Lessons Learned from Dredging

I recently spent some quality time playing Dredge in modern, and learned a bit about the deck while doing it!

I played the deck over the course of two events, 4 rounds at Tuesday night Modern last week (well, 3 rounds and then an intentional draw, to then play for fun) and then 5 rounds at the IQ at Black Moon Games last Sunday (conceding to a friend in the final round as my chances of top 8 were dead and I didn’t want to stick around). Here’s a copy of my list, though the mana base isn’t quite as ideal as I would’ve liked it to be….

Creatures (25)
Bloodghast
Golgari Grave-Troll
Haunted Dead
Insolent Neonate
Narcomoeba
Prized Amalgam
Stinkweed Imp

Spells (16)
Conflagrate
Darkblast
Faithless Looting
Life from the Loam
Rally the Peasants
Shriekhorn
Tormenting Voice
Lands (19)
Blood Crypt
Bloodstained Mire
Copperline Gorge
Darkmor Salvage
Forest
Gemstone Mine
Mana Confluence
Mountain
Sacred Foundry
Stomping Ground
Swamp
Wooded Foothills

Sideboard (15)
Ancient Grudge
Collective Brutality
Darkblast
Engineered Explosives
Gnaw to the Bone
Nature’s Claim
Surgical Extraction

Overall I did pretty well between the two events. On Tuesday I managed to go 3-0 in the beginning to secure an intentional draw, though then lost while playing for fun against Death’s Shadow Zoo. On Sunday I managed a 3-2 record, losing to Infect and Bant Eldrazi. I should’ve done better, but mistakes were made…. Without further ado, here are some lessons I learned while playing that can hopefully help you out if you decide to pick up the deck.

Dredge is Hard

I’ve played around with a lot of decks in modern. I’ve played toolbox decks that use Chord of Calling and Collected Company. I’ve played Glittering Wish with Bring to Light. I’ve even played control decks a number of times. Dredge has more decision points than I think any of those decks, and you have to be able to constantly evaluate what the correct line of play is at every draw step. There is way more decision making to be made than meets the eye, and this is a fact that players should keep in mind when they look to pick the deck up.

The Clock is your Enemy

While the deck can be very explosive and has the potential to win games very quickly, most of the time I found that my matches were going fairly long. With all of the decisions to make and the abundance of options you often have due to the size of your graveyard, you quickly learn that the clock is not your friend. My hope is that this will get better with more practice with the deck, and running into more weird situations.

Mays versus Musts

Narcomoeba and Bloodghast are both “mays” and you are not required to return them to the battlefield. Prized Amalgam must be returned, however. Sometimes you don’t want your creatures to go to the battlefield, for any number of reasons. Sometimes it’s convenient that you can play a land and leave Bloodghast in the graveyard to hopefully recur more Amalgams later on. Sometimes you need to play around Anger of the Gods. Sometimes you just want more creatures in the graveyard to make Grave-Troll bigger.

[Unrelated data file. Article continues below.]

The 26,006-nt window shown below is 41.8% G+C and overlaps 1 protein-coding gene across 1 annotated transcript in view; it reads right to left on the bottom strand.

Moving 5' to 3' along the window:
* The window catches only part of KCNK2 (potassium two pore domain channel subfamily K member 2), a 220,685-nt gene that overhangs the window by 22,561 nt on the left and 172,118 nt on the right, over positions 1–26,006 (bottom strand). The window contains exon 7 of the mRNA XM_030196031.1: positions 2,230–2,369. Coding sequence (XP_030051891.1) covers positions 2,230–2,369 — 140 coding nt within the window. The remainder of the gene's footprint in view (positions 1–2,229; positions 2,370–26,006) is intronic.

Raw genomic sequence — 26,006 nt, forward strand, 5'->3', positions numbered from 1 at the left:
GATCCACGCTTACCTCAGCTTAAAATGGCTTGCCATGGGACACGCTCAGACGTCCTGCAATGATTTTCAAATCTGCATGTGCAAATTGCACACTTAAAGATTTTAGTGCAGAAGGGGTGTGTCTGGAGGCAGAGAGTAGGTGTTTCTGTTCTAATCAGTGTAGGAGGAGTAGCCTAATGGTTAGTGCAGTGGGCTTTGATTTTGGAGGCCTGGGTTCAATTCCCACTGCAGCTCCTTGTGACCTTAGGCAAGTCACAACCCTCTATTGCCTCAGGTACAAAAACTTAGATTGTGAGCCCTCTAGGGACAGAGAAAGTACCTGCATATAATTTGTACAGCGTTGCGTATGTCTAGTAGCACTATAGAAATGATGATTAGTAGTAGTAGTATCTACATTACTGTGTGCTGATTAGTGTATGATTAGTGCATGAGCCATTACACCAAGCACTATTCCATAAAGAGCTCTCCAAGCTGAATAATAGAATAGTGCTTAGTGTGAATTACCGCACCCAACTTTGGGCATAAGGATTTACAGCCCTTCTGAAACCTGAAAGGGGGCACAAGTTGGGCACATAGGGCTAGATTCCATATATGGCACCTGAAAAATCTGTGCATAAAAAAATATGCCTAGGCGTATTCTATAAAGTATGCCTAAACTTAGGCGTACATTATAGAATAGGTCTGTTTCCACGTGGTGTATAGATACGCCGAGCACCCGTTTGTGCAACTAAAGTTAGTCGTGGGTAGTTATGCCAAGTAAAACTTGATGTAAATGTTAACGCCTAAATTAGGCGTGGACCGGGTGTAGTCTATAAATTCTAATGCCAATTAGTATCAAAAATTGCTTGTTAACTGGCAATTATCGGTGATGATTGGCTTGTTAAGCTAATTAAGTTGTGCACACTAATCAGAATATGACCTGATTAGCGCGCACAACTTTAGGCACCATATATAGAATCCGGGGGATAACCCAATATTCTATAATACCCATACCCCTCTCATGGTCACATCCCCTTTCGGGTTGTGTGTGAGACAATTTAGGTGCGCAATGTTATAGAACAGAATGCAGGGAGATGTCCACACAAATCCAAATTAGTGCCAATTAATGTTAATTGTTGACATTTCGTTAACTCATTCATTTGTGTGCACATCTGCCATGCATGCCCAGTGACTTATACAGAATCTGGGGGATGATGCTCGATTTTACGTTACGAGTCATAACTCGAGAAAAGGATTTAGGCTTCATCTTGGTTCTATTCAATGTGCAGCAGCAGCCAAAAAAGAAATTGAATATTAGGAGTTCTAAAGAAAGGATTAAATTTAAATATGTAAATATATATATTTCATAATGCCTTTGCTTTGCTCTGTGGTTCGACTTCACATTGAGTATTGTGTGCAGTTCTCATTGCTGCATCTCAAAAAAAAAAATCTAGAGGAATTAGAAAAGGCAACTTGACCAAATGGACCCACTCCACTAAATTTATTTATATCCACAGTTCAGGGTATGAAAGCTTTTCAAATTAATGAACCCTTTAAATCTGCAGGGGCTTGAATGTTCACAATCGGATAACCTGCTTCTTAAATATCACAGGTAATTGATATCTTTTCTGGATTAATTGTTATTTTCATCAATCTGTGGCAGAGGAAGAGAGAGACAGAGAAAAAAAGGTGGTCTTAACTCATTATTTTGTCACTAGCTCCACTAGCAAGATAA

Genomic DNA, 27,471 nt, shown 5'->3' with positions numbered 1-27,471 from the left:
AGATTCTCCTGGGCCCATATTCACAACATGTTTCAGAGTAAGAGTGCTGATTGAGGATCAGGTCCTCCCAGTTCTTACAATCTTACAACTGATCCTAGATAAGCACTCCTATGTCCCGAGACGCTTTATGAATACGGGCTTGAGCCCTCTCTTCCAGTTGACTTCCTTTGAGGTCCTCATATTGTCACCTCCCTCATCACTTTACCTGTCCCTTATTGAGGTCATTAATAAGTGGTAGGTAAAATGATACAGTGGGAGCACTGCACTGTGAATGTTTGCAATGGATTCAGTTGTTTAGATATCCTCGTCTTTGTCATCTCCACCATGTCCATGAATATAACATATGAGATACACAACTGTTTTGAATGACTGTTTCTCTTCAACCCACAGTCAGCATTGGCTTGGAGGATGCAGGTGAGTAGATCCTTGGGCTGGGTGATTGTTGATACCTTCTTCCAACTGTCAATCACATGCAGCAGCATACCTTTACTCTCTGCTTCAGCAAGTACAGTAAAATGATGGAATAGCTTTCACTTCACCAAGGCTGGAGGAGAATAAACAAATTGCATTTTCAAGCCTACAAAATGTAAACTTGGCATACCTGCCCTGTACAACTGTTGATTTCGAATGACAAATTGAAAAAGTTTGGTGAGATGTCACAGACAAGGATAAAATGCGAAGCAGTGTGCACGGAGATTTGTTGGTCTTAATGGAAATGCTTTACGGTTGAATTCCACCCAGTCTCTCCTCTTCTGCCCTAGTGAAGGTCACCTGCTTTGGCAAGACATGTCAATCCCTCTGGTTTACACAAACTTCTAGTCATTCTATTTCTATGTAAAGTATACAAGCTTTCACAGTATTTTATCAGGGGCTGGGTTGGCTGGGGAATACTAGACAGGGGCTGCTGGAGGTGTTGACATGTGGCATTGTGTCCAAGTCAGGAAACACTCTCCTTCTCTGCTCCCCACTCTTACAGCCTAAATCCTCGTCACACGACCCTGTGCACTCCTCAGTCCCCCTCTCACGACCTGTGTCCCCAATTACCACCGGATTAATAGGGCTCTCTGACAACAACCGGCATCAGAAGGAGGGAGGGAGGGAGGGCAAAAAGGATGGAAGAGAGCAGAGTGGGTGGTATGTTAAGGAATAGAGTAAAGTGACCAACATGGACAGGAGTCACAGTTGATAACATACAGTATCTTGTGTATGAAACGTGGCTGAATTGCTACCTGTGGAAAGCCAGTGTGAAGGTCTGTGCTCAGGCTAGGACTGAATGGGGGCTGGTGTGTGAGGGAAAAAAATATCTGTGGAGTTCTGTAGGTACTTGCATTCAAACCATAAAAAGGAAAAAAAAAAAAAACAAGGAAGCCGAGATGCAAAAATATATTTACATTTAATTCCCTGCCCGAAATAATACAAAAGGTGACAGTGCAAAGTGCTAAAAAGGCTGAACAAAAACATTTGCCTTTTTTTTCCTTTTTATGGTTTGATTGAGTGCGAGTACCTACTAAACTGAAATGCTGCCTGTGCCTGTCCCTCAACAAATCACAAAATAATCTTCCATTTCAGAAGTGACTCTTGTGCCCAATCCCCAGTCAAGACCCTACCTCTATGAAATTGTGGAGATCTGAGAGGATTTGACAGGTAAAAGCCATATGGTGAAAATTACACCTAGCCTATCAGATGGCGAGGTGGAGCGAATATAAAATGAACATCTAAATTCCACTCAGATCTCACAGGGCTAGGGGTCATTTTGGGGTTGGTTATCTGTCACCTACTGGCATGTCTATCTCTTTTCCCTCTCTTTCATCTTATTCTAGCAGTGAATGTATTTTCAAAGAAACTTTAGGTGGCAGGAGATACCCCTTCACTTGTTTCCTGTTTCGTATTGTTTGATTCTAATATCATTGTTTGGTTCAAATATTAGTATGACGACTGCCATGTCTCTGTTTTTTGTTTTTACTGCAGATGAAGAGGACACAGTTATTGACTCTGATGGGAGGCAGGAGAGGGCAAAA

Fighting Hate

I’m still on the fence with fighting hate. Rest in Peace is just super bad for the deck, as is Leyline of the Void. However, they have to have it or else it doesn’t help. It’s super weird going into matches and trying to determine the correct number of sideboard cards to bring in designed strictly to combat the sideboard cards my opponent is bringing in. I think I’m starting to lean more towards “sure, bring it in, I don’t care”. If they don’t see it, they made their deck worse to get it. A few catchall answers will likely be all that I play going forwards, though I haven’t quite decided what those will be (Maelstrom Pulse maybe).

One word on Grafdigger’s Cage: this card isn’t all that bad unless they can back it up with a fast clock. I actually lost to Bant Eldrazi due to an oversight caused by his Cage, in that I stopped dredging while we were pretty even on board and just drew a bunch of dud cards while he drew gas. The correct thing for me to do was to be dredging either Grave-Trolls or Imps, because at that point I could grind out his Eldrazi and likely would have won. I made the big mistake of forgetting that there is more card text on those cards than just “Dredge X”.

Speed is King

The trick really seems to be “how do I get as many cards into my graveyard as fast as possible”. Due to this, Insolent Neonate is often a better turn 1 play than Faithless Looting, simply because the sooner you start dredging the better. Identifying trap hands is key for this deck, and it’s important to remember that we actually mulligan fairly well. I lost game 3 to Bant Eldrazi because I didn’t start dredging until turn 3. On the play. It was a horrendous decision and a mulligan I should have made instantly upon seeing the hand (yes, there are hands that you want to keep where you Conflagrate turn 2 to dump your hand, mostly against swarm decks though and mostly on the draw). This is a big part of the reason I moved away from the interactive spells in the maindeck, and instead added Tormenting Voice and Shriekhorn (though I am not a huge fan of this card). We want the hands like I had game 1 versus Eldrazi, where I had all 4 Amalgams, Bloodghasts, and Narcomoebas on the battlefield on turn 4. It was amazing.

Final Thoughts

I found that I really enjoyed playing the deck and that it’s certainly one I will continue to play, just not all the time. The other really interesting thing that I love about Dredge is that there is a fair amount of room to play around with flex slots in the list, as well as the sideboard, and that nobody has really found an “ideal” list (compared to many other decks).

Chris Wendelboe

Chris is a level 2 judge from Ashland, New Hampshire. He enjoys Scapeshift, modern, and putting on the best events possible.